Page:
What to Watch Out For on the Trail

TicksTicks and Lyme Disease
Spring is the height of tick season so disease-carrying and almost invisible nymphs will be abundant. About half of adult Deer ticks on Cape Cod carry Lyme disease, and there are a host of other tick-borne diseases. This is a serious concern. Many experts recommend that you wear insect repellent with DEET and/or clothing soaked in Permethrin (not for use on skin). Treated clothing is available from most outdoor retailers, you can treat clothes yourself, or you can send your own clothes to the Tick Encounter Resource Center (TERC) at Univ. of Rhode Island (www.tickencounter.org) to be treated. After the race, shower with soap as soon as possible, and dry your clothes at high heat for 20 minutes. Have a (good) friend check those hard-to-see locations. If you find a tick embedded on you, remove it all with pointed tweezers by pulling it straight out without squishing it. (Do not use matches, petroleum jelly, nail polish remover, etc.) Save the tick in a zip-lock bag (with a little rubbing alcohol) for identification and testing. Meet with your primary care physician as soon as possible to review any indicated medical intervention. Tick-borne diseases can be difficult to diagnose: if you are not from tick country, your physician might need to be reminded that you visited here.

Ron Gangemi from Lyme Awareness of Cape Cod will have a tent with samples of a variety of sprays, including organic. He’ll also have takeaway information and will provide tick removal, if needed. For more information visit www.lymeticks.org.

Here are some more sources of information about ticks and Lyme disease

Horses and Dogs
The Crane Wildlife Management Area is a popular spot for trail riding and off-leash dog activities, including training for bird hunting. We have contacted local equestrian and dog organizations to advise them of the race, but you might encounter riders or hikers with off-leash dogs. They have the right to be there. If you meet a horse coming toward you, greet the rider, stop, step off the trail, and wait for it to pass. If you are approaching it from behind, call out to the rider well in advance and ask advice on how to pass. Try not to surprise a horse, and watch for changing behavior as you approach.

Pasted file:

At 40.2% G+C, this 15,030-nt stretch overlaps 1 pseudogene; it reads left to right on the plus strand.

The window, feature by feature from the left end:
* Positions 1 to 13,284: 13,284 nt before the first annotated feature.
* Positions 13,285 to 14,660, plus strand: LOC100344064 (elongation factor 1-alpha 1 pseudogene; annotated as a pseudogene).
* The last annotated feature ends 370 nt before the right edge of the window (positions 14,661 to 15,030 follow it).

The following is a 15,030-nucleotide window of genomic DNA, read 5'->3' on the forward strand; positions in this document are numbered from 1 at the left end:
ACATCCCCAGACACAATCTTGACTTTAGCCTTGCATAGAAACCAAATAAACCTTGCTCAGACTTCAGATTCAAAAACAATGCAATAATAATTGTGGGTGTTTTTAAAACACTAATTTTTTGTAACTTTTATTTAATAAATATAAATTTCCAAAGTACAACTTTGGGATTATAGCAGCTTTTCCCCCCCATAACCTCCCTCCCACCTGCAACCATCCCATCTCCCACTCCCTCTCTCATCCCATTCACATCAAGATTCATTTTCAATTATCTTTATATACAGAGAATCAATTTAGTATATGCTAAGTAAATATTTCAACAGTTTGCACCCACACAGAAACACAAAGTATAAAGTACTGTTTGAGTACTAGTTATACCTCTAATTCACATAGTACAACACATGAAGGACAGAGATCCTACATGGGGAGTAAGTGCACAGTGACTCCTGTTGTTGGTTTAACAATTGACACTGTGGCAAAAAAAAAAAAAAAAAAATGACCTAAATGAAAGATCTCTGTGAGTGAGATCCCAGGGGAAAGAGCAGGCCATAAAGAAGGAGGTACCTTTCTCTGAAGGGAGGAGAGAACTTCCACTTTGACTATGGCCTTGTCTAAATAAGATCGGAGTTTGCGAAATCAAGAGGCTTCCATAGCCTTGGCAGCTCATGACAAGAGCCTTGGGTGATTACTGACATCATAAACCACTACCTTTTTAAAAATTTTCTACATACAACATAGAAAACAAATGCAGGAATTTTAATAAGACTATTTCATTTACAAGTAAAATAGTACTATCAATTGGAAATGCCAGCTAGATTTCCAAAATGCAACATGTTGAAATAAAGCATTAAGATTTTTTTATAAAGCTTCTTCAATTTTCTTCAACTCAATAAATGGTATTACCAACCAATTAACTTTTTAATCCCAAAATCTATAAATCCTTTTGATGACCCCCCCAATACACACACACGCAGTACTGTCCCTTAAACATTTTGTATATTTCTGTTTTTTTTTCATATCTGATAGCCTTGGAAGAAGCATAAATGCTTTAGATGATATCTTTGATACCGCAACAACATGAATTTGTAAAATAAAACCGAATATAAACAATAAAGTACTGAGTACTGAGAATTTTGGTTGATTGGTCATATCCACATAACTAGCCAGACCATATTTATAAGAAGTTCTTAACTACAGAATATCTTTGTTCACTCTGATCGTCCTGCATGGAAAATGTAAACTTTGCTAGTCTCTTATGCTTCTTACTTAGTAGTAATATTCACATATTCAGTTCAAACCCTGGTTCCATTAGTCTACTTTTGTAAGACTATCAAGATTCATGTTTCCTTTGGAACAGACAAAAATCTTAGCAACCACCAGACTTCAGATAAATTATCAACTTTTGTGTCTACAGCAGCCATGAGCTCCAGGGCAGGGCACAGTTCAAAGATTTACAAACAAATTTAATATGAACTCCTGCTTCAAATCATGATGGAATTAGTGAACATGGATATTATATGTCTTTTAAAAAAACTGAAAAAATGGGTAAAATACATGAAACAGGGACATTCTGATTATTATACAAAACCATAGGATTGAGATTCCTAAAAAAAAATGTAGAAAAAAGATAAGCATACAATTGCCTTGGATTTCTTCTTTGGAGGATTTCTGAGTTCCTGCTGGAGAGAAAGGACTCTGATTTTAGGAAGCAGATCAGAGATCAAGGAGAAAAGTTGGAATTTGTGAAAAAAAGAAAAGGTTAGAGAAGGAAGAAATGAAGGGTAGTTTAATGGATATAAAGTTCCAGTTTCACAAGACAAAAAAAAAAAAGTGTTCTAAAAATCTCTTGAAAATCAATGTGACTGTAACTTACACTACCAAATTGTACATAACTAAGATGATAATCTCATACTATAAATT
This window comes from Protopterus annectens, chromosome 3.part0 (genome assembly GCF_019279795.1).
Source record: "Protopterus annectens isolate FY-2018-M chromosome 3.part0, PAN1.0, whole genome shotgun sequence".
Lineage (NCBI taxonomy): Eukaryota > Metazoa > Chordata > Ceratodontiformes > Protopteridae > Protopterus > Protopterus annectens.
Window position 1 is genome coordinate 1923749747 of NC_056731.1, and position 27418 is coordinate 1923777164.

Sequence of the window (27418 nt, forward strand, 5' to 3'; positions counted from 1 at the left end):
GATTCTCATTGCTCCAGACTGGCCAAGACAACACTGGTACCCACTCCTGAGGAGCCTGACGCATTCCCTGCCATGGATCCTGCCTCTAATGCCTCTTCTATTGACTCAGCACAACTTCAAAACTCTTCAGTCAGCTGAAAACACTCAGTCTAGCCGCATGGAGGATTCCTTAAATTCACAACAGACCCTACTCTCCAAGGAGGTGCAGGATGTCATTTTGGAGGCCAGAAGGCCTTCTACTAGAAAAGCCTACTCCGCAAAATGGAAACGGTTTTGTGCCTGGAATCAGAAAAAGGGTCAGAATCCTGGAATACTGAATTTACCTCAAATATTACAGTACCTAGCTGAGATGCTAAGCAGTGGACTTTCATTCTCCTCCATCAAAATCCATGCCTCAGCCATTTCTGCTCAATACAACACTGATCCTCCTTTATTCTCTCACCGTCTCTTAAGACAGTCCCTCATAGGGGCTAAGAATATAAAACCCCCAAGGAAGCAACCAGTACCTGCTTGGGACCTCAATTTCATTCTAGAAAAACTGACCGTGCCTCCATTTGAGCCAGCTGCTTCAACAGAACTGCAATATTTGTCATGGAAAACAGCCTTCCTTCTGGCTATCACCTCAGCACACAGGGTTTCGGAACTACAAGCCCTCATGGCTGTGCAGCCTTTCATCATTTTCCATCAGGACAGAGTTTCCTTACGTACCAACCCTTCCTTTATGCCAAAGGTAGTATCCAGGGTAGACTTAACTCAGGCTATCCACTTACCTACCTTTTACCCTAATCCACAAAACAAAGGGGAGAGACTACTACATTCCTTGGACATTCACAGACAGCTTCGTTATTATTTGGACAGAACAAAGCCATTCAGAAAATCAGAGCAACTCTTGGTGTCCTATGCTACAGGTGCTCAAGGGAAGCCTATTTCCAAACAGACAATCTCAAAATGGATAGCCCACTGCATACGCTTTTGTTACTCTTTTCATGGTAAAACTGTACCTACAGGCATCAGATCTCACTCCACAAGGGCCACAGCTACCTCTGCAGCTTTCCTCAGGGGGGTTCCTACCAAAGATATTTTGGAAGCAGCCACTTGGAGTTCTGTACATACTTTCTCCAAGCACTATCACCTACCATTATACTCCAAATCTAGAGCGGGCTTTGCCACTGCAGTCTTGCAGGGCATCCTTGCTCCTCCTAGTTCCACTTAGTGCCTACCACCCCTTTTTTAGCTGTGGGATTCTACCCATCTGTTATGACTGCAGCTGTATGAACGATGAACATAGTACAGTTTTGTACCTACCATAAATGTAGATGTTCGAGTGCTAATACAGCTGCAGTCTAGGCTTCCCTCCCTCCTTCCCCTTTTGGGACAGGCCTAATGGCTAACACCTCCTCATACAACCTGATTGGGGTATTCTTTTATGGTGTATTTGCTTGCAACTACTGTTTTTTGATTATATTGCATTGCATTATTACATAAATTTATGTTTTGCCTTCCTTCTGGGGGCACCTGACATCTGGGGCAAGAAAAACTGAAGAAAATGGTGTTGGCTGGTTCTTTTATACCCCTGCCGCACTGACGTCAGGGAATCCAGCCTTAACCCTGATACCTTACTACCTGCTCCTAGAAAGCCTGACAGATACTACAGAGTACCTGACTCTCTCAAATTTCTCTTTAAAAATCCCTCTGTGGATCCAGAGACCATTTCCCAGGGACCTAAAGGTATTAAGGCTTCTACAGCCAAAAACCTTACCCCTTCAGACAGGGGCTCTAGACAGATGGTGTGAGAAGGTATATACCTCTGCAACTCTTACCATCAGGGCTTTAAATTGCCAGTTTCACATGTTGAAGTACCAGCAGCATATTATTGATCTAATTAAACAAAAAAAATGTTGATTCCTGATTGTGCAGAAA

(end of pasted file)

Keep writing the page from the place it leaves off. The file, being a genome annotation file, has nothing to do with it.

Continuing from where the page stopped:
We have gotten good advice from a local trainer on how to handle encounters with dogs… at this race or anywhere else. She reminds us that, no matter how well trained they are, dogs are dogs, and do not have the same social norms that people, or even trail runners, do. Dogs display a range of temperaments based on their social rank and the job they do for their group. Low-ranking dogs are easier to handle. Higher-ranking dogs challenge us more and may not tolerate human insubordination or incompetence. When meeting a dog, don’t just ask the owner if it is ok to touch the dog, ask the dog too. Dogs need people to act friendly by stopping, removing hats and sunglasses, using high-pitched enthusiastic voices, and tapping the side of legs to simulate a wagging tails. Don’t extend a stiff hand or fist…dogs don’t greet each other by extending paws. The dog may or may not be interested in interacting, or it may need more time. Once you have greeted the dog (or not), and are past the dog and owner, continue to walk down the trail, don’t run. Once you have some distance, try jogging. If the dog spooks or follows, lead it back to the owner.

See www.ptfgd.com/melissa-berryman.html.

Other Hazards
This is a trail run. There will be leaves covering rocks, pine needles covering rocks, rocks covering rocks, ruts and roots, branches at eye level, branches at shin level, slippery mud, slippery lichen, and wildlife (mostly ticks, but also maybe rabbits, quail, grouse, deer, and mountain-bikers). There will be the usual risks of heat, cold, dehydration, and exhaustion. Run safely and within your limits. You are responsible for taking care of yourself and helping any fellow runners in trouble. Time allowance will be offered to any runner who provides help to other runners or who needs to alter course because of dogs or horses.